MARTINSBURG — Martinsburg City Council has voted against joining a lawsuit against opioid manufacturers and distributors.
On Dec. 14, the council voted 4-3 against a motion regarding the potential lawsuit. The motion was about hiring the Skinner Law Firm to represent the city in litigation against the companies “involved in the wrongful distribution of prescription pain pills, creating a public nuisance.”
This fall, attorney Stephen Skinner made a presentation before the council about filing such a lawsuit. The intent of the suit was to recoup money the city has used it dealing with the opioid epidemic.
Several West Virginia government entities have filed similar lawsuits in state and federal court. More than 100 such cases have been filed across the country, and most of them recently were made part of Multi District Litigation that will be heard in U.S. District Court in Cleveland. Skinner already is representing Berkeley County – where Martinsburg is located – and Jefferson County in similar suits. He also has made a similar presentation to the Morgan County Commission.
Councilman Gregg Wachtel said he voted against joining the lawsuit because he thinks the city can get better terms elsewhere.
“It’s not that I don’t want to join the lawsuit,” he told The West Virginia Record. “I just think we can do it ourselves in-house. I think Skinner’s firm is doing a good thing, but I think the city needs to be run like a business. And I think we can get a better deal.”
Skinner’s proposal was on a contingency basis. The city wouldn’t have had to pay until an award or settlement was reached. Skinner wanted 25 percent of any award plus expenses.
“A case like this against drug companies is going to drag on for a long time,” Wachtel said. “That’s a lot of travel, a lot of expenses and a lot of legal fees.”
Councilman Jason Baker told the Martinsburg Journal-News that he thinks this type of litigation isn’t good for the city.
“It causes the costs to go up on all citizens,” he said. “The drug companies don’t pay the bills. Pharmaceutical companies just raise their prices. That’s not making a change. You’re just passing along the buck.”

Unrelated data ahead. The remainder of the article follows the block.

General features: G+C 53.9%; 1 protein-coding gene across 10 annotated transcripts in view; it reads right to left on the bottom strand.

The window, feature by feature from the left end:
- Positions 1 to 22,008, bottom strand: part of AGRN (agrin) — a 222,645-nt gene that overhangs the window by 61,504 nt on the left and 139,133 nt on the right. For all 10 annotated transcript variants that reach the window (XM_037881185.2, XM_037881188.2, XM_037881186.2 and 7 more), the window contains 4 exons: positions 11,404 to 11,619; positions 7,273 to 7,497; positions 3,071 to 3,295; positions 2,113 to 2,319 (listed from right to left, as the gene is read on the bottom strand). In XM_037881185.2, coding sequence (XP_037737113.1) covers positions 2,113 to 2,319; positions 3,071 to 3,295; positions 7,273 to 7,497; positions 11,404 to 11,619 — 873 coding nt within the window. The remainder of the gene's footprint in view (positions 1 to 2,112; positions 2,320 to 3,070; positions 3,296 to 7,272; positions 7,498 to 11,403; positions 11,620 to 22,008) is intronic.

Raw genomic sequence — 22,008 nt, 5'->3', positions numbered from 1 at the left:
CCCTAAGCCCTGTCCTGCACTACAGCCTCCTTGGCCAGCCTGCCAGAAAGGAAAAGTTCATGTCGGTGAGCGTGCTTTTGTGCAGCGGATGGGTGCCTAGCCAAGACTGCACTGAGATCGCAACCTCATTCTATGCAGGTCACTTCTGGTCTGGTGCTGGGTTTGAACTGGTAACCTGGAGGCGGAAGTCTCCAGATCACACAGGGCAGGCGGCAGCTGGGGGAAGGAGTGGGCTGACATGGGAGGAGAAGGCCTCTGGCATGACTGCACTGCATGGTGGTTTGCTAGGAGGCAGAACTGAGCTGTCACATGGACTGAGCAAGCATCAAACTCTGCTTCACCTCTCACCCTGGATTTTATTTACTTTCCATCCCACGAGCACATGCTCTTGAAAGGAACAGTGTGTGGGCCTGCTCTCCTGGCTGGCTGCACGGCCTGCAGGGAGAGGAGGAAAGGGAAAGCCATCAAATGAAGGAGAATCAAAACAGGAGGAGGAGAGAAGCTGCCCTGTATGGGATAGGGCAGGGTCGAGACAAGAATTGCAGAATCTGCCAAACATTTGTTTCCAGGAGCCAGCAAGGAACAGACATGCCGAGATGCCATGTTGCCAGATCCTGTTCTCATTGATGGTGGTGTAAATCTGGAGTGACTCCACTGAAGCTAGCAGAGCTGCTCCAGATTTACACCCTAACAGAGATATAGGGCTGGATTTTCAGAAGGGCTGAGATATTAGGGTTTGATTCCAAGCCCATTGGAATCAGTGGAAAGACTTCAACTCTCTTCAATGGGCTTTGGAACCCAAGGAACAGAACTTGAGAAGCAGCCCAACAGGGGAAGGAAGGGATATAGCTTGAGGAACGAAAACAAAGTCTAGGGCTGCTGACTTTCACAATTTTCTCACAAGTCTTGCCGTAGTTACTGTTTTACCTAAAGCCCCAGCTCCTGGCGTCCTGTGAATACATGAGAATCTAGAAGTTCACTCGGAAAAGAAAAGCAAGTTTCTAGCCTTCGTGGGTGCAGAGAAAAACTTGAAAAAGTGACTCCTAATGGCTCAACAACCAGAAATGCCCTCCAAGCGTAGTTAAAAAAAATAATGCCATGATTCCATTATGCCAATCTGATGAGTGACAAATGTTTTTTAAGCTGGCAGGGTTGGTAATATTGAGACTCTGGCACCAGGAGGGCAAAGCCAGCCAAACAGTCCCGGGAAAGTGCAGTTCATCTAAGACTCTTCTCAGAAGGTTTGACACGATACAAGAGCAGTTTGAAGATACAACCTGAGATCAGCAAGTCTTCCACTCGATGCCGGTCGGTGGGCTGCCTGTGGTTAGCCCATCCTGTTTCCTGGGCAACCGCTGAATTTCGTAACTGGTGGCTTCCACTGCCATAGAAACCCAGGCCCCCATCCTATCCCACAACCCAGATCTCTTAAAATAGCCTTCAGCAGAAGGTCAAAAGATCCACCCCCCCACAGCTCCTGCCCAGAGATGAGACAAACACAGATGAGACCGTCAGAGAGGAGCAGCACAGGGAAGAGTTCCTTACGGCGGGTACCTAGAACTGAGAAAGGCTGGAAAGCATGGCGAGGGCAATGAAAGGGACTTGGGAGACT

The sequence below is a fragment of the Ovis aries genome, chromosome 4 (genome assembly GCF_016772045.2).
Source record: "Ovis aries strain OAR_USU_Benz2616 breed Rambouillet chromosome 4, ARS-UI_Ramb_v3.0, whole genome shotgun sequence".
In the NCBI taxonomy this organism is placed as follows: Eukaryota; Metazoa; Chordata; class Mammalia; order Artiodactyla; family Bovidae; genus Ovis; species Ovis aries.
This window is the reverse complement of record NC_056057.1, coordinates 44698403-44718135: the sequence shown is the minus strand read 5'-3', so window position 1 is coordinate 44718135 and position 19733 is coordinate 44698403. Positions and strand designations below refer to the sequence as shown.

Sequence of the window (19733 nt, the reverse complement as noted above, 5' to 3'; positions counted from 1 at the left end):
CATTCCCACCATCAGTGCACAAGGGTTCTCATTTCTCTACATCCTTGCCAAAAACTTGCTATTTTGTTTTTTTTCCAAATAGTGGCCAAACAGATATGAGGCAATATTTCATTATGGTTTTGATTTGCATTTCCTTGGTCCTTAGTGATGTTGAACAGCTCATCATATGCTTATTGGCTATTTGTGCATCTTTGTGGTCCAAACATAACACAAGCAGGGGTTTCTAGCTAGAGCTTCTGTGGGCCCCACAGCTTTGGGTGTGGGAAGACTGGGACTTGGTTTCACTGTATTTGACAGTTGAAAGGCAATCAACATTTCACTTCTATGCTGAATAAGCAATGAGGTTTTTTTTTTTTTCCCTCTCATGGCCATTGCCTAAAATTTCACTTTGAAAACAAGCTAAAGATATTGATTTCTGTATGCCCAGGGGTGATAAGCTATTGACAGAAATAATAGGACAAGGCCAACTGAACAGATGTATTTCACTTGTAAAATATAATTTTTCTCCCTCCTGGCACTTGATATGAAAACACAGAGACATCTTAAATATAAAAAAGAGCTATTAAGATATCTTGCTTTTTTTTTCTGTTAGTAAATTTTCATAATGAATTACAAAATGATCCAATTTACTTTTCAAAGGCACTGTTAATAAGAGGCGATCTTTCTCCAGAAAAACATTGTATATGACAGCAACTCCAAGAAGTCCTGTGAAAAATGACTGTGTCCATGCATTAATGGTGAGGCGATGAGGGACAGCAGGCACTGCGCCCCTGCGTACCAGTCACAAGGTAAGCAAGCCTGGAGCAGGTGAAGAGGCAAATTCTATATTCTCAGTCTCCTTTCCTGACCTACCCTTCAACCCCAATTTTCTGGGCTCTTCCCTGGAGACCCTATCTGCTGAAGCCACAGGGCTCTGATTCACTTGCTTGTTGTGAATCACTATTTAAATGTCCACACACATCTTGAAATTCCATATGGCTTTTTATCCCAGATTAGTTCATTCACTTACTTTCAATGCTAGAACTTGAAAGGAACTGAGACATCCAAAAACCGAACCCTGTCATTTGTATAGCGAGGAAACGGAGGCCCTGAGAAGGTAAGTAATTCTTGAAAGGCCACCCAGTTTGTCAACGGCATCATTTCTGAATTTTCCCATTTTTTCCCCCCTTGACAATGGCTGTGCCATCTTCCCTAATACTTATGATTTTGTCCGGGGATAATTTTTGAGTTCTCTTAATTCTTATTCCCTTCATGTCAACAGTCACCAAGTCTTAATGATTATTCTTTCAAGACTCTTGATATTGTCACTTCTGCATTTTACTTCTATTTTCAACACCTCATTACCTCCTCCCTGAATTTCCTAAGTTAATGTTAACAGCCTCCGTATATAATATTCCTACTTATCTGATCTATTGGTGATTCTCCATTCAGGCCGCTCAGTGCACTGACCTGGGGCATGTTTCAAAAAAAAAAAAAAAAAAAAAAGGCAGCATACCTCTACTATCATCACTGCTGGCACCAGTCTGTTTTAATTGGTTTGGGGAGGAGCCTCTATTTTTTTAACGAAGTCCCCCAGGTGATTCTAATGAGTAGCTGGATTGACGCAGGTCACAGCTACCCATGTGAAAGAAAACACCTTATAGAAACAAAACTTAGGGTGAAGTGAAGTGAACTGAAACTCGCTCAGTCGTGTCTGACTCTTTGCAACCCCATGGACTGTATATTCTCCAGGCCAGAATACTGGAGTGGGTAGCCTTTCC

Councilwoman Harriet Johnson said her constituents didn’t want the city involved in the lawsuit.
“And because Berkeley County is in the lawsuit, and Martinsburg is in Berkeley County, so we will benefit from it,” she told the newspaper. “The Berkeley County Commission voted for it and I’ll go with what they get. If we join, we’ll cut the pie in more pieces and not get more. It’s overkill.”
Councilman Dennis Etherington said he voted against joining the suit because he doesn’t think a suit against drug companies won’t make the opioid problem disappear.
“It’s just my feelings, but I don’t think the pharmaceutical companies are to blame for the problems,” he told the Journal-News. “I spent 41 years in education. These people, you can call them addicts, are taught in school the dangers of drugs. They see on TV and in papers and hear it on the radio.
“They’re given warnings, and they don’t heed them. Suing pharmaceutical companies is not the answer.”
Councilman Mark Baker voted in favor of joining the suit.
“I think with the cost we’re putting out in police and ambulance expenses, we need to be paid for the services we’re rendering,” he told the newspaper. “But I’m not upset. I won’t lose any sleep over it.”
Councilman Ken Collinson voted yes, but told the Journal-News he is not in favor of lawsuits.
“But with the opioid situation, I felt it was an opportunity for the city to pursue at minimal cost,” Collinson said. “There’s no liability until there is an award or settlement.”
Skinner was out of the office and not available for comment.